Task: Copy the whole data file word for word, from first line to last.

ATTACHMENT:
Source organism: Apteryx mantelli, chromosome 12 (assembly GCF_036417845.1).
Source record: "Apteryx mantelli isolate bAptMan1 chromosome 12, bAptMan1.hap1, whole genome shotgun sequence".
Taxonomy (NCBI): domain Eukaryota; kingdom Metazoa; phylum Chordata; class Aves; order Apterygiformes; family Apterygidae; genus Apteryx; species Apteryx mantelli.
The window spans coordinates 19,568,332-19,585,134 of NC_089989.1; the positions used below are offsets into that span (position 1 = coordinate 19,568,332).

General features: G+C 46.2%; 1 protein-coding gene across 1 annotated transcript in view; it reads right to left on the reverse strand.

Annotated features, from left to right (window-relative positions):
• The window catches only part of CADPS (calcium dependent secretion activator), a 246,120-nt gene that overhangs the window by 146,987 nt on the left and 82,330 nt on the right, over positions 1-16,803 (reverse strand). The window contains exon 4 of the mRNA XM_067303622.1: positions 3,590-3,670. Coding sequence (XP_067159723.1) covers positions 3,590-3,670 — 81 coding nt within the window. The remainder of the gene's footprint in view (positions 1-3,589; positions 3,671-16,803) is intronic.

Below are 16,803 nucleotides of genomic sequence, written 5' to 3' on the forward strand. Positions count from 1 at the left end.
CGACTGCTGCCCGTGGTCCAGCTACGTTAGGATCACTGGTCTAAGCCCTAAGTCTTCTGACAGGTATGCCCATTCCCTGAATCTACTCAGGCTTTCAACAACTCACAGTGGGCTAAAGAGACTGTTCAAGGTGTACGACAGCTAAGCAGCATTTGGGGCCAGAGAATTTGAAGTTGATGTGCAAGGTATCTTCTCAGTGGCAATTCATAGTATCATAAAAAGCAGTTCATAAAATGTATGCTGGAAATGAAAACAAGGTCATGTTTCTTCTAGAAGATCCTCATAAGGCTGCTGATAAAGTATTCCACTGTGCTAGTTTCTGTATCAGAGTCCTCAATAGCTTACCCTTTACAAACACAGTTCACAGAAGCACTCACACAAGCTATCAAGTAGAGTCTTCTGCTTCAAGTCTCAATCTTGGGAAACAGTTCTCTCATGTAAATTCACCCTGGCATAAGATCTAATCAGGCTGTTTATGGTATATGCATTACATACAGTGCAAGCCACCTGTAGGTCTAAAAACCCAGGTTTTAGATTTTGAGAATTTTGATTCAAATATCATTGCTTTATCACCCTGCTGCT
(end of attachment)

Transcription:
Source organism: Apteryx mantelli, chromosome 12 (assembly GCF_036417845.1).
Source record: "Apteryx mantelli isolate bAptMan1 chromosome 12, bAptMan1.hap1, whole genome shotgun sequence".
Taxonomy (NCBI): domain Eukaryota; kingdom Metazoa; phylum Chordata; class Aves; order Apterygiformes; family Apterygidae; genus Apteryx; species Apteryx mantelli.
The window spans coordinates 19,568,332-19,585,134 of NC_089989.1; the positions used below are offsets into that span (position 1 = coordinate 19,568,332).

General features: G+C 46.2%; 1 protein-coding gene across 1 annotated transcript in view; it reads right to left on the reverse strand.

Annotated features, from left to right (window-relative positions):
• The window catches only part of CADPS (calcium dependent secretion activator), a 246,120-nt gene that overhangs the window by 146,987 nt on the left and 82,330 nt on the right, over positions 1-16,803 (reverse strand). The window contains exon 4 of the mRNA XM_067303622.1: positions 3,590-3,670. Coding sequence (XP_067159723.1) covers positions 3,590-3,670 — 81 coding nt within the window. The remainder of the gene's footprint in view (positions 1-3,589; positions 3,671-16,803) is intronic.

Below are 16,803 nucleotides of genomic sequence, written 5' to 3' on the forward strand. Positions count from 1 at the left end.
CGACTGCTGCCCGTGGTCCAGCTACGTTAGGATCACTGGTCTAAGCCCTAAGTCTTCTGACAGGTATGCCCATTCCCTGAATCTACTCAGGCTTTCAACAACTCACAGTGGGCTAAAGAGACTGTTCAAGGTGTACGACAGCTAAGCAGCATTTGGGGCCAGAGAATTTGAAGTTGATGTGCAAGGTATCTTCTCAGTGGCAATTCATAGTATCATAAAAAGCAGTTCATAAAATGTATGCTGGAAATGAAAACAAGGTCATGTTTCTTCTAGAAGATCCTCATAAGGCTGCTGATAAAGTATTCCACTGTGCTAGTTTCTGTATCAGAGTCCTCAATAGCTTACCCTTTACAAACACAGTTCACAGAAGCACTCACACAAGCTATCAAGTAGAGTCTTCTGCTTCAAGTCTCAATCTTGGGAAACAGTTCTCTCATGTAAATTCACCCTGGCATAAGATCTAATCAGGCTGTTTATGGTATATGCATTACATACAGTGCAAGCCACCTGTAGGTCTAAAAACCCAGGTTTTAGATTTTGAGAATTTTGATTCAAATATCATTGCTTTATCACCCTGCTGCT